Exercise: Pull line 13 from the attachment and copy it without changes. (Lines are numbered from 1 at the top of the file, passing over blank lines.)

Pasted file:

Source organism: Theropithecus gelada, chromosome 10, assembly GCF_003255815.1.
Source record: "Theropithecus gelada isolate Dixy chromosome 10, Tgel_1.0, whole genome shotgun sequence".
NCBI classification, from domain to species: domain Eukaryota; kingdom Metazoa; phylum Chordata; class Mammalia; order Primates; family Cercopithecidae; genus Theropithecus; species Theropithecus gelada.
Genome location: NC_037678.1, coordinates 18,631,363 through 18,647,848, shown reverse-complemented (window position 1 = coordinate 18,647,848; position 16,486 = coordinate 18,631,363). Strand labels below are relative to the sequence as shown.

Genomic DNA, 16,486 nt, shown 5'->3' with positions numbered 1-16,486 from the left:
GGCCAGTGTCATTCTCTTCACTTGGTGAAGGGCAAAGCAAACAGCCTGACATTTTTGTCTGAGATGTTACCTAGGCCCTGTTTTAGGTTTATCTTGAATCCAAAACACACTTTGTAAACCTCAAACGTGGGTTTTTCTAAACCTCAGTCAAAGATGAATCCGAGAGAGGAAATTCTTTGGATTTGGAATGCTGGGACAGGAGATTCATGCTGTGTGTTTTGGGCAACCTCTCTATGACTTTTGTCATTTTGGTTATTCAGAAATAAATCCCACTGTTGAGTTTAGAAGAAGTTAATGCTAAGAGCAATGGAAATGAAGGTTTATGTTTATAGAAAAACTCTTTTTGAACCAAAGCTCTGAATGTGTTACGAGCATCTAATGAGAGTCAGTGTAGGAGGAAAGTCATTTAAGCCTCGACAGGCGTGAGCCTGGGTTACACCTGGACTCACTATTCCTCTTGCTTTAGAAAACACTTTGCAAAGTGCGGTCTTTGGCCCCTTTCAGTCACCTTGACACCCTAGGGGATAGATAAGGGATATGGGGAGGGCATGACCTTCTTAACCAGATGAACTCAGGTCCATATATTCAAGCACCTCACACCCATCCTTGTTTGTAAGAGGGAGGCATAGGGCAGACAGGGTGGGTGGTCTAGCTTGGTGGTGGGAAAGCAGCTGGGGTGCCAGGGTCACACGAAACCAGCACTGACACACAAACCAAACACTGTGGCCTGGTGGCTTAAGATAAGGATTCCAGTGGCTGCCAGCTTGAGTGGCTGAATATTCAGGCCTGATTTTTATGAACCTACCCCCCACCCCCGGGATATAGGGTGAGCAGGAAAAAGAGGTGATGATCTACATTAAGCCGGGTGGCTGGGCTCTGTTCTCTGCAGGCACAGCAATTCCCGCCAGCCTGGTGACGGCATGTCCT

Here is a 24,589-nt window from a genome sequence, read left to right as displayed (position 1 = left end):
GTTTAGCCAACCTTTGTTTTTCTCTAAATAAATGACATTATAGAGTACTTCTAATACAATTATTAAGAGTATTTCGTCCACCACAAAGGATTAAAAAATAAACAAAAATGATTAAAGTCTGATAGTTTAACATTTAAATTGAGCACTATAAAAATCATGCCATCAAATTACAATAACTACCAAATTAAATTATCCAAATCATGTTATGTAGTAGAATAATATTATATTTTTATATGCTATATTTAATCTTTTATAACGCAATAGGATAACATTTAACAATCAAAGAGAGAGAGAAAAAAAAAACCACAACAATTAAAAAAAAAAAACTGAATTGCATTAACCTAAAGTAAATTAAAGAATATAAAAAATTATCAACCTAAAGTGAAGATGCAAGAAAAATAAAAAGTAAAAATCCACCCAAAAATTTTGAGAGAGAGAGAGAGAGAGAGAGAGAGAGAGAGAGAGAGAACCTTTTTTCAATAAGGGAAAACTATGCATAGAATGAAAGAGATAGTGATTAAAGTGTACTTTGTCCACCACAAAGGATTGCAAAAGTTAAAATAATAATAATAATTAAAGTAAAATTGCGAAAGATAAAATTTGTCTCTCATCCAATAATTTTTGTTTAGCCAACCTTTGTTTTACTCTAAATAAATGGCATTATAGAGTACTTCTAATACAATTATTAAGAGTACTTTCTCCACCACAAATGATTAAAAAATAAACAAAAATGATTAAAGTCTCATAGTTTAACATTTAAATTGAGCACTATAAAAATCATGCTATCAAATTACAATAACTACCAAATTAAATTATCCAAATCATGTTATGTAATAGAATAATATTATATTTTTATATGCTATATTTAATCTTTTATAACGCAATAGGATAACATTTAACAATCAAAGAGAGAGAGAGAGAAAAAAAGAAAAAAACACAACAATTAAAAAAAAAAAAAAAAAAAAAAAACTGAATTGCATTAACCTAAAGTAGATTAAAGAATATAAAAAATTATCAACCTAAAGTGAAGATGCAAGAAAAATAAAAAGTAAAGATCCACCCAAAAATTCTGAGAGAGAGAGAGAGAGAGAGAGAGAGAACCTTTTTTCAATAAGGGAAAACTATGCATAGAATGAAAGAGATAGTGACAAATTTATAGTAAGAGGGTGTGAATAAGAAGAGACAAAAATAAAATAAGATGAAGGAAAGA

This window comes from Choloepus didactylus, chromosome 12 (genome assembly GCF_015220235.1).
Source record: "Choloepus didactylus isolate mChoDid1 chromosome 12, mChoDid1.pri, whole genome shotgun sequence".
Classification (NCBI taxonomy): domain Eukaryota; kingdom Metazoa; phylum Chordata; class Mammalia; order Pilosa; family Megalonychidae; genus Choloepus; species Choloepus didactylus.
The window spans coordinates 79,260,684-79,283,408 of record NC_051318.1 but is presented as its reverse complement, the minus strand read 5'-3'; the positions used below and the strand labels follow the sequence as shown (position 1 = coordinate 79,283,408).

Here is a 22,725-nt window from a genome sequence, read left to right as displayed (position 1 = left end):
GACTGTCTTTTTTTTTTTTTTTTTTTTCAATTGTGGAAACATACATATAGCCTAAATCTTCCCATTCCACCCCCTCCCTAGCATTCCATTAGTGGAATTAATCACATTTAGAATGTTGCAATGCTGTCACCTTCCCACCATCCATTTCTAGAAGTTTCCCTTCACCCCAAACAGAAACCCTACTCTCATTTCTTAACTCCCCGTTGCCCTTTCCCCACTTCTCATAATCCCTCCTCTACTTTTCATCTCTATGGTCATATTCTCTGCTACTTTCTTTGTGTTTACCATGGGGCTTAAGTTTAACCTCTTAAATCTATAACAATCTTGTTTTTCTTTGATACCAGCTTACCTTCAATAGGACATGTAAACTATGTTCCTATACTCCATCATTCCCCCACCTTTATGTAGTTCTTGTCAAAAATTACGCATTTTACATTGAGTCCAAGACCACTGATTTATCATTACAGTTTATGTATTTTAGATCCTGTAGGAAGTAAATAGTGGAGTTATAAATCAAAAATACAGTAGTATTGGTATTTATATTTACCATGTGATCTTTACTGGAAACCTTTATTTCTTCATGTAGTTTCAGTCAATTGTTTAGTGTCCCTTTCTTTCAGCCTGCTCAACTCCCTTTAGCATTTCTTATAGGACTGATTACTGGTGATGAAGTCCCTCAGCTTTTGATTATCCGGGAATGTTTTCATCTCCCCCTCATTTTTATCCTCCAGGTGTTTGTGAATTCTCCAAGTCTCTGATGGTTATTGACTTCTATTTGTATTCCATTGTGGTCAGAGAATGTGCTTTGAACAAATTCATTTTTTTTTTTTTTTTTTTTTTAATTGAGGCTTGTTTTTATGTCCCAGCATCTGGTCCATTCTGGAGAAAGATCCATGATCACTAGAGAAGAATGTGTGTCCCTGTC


Here is a 22,725-nt window from a genome sequence, read left to right as displayed (position 1 = left end):